HOLLYWOOD, Fla. – When you're sick and in the hospital, lying cooped up in a bed for hours on end while nurses check your vital signs throughout the day is never any fun – especially if you're a kid. But this time, it was different. When the door opened, it wasn't a nurse or doctor who walked through the door – it was Marines and Sailors.
Children's eyes lit up as Marines from 2nd Battalion, 6th Marine Regiment, 2nd Marine Division, Marine Corps Base Camp Lejeune, N.C., Naval Mobile Construction Battalion 14, Fort Lauderdale, Fla., and Sailors from the USS New York (LPD 21) and Carrier Strike Group 12, visited children from the Joe DiMaggio Children's Hospital in Hollywood, FL on April 30, 2014 ... as part of the 24th Anniversary Fleet Week Port Everglades.
Maddison Novo, 11-year-old and native of Pembroke Pines, Fla., poses with Marines from 2nd Battalion, 6th Marine Regiment, 2nd Marine Division, Marine Corps Base Camp Lejeune, N.C., Naval Mobile Construction Battalion 14, Fort Lauderdale, Fla., and Sailors from the USS New York and Carrier Strike Group 12, during a visit to the Joe DiMaggio Children's Hospital in Fort Lauderdale, FL on April 30, 2014 ... as part of the 24th Anniversary Fleet Week Port Everglades. (U.S. Navy photo by Petty Officer 3rd Class Stephane Belcher)
“I always tell people they have an opportunity; it's always better to be the one visiting someone in the hospital than being the one in the hospital because you can make a difference,” said Master Sgt. Abiub Montes, native of Jacksonville, Fla., and military advisor from the Naval Mobile Construction Battalion 14 of Fort Lauderdale, Fla. “It is important to come and make that change because I don't know how long some of these kids are going to be in the hospital and to have people visit them, it helps their day go a little faster, and I think it's important because it's changing their lives.”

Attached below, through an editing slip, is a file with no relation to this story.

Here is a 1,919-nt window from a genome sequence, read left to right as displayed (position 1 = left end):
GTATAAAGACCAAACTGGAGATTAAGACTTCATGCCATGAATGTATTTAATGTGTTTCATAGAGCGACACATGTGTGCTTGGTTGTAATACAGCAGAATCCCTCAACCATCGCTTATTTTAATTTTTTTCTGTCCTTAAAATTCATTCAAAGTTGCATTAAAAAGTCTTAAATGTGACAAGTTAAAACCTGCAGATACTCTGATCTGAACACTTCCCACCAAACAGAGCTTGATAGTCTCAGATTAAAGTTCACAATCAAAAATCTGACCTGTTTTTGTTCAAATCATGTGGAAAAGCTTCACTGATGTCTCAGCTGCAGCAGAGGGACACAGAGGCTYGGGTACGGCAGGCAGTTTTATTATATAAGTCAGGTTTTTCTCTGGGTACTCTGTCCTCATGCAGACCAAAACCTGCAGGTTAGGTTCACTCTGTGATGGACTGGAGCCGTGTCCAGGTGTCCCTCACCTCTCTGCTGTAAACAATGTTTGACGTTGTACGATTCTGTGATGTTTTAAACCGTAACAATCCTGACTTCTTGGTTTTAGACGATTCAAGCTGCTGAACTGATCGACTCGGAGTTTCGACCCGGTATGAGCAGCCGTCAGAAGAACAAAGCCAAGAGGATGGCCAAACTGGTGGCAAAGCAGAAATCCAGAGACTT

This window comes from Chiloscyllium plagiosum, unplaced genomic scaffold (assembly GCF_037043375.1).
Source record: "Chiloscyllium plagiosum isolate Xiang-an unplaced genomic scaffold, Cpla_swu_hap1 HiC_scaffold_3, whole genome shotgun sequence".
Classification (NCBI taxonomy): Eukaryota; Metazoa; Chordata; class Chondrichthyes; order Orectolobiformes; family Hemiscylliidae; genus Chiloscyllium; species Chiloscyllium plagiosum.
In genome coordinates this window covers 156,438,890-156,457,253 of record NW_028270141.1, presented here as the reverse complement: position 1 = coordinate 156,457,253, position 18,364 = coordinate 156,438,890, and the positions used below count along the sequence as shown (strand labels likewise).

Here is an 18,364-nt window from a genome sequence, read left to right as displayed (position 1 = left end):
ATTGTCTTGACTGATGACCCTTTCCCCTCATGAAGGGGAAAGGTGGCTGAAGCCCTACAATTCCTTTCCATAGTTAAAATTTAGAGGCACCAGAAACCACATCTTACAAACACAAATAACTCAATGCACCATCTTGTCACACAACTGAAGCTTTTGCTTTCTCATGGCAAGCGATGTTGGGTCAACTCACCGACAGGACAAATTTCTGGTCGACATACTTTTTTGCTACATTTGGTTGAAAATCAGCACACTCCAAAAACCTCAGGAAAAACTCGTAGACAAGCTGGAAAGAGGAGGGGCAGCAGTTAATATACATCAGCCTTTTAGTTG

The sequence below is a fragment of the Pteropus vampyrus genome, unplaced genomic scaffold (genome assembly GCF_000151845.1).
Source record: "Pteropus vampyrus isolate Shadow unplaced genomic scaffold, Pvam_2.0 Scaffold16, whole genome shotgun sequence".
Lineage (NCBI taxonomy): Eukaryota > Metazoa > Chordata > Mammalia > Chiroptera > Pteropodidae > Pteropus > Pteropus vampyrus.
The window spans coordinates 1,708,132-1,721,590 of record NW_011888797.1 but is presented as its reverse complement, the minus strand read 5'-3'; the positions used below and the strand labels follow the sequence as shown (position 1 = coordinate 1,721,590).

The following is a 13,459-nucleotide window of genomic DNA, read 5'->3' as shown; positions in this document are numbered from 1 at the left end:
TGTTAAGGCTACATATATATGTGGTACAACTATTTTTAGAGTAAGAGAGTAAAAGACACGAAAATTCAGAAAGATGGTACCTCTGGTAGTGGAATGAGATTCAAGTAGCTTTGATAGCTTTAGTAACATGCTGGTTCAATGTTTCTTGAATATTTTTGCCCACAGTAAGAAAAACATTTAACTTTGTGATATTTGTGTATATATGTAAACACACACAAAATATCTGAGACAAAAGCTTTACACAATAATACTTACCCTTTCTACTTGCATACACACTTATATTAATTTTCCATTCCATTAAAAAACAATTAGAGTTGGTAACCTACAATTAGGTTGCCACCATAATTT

Marines and Sailors walked throughout the cancer units, pediatric ward, and intensive care unit, visiting the children in their rooms. Before entering each room, Montes said the Marines and Sailors would review the children's information board to learn a little more about them.
“One girl had on her board that she loved music, so we came in and sang her song,” said Montes. “We try to get their minds off the medical issue they're going through and try to give them an atmosphere that is positive. We want to make the children laugh, (so we) say a few jokes, and bring smiles.”
Most of the time people see the military members as only out there in combat or on a commercial, said Montes. Some of the children said they have never seen Marines or Sailors, and the surprise visit allowed the children to meet service members face-to-face and learn about their missions and capabilities.
“It's kind of cool for the Sailors and Marines to come here because I've never seen them, and it was interesting to know what they really do and how they serve our country,” said Maddison Novo, 11-year-old patient of Joe DiMaggio Children's Hospital and native of Pembroke Pines, Fla.
Lance Cpl. Cody D. Souders, native of Hagerstown, Md., and assaultman with 2nd Bn., 6th Marines, said he enjoyed sharing his stories with the children as much as they enjoyed seeing them. He said this was his first time visiting a children's hospital and it brought back memories of what he did before joining the Marine Corps. Souders worked at a daycare for two years, interacting with children, infant through 12-years-old, and he got the opportunity to spend time with children during his Marine Corps career.
“Today was priceless,” said Souders. “There is no other feeling that can describe it. The visit felt really good because after all the hard work we do on a daily basis; it feels good that the children look at us as superheroes to them, and you need that kind of feeling in this type of a job.”
During Fleet Week, Marines and Sailors are volunteering with local community outreach organizations and experiencing the sights, sounds and hospitality of South Florida.
By U.S. Marine Corps Sgt. Alicia R. Leaders
Provided through DVIDS
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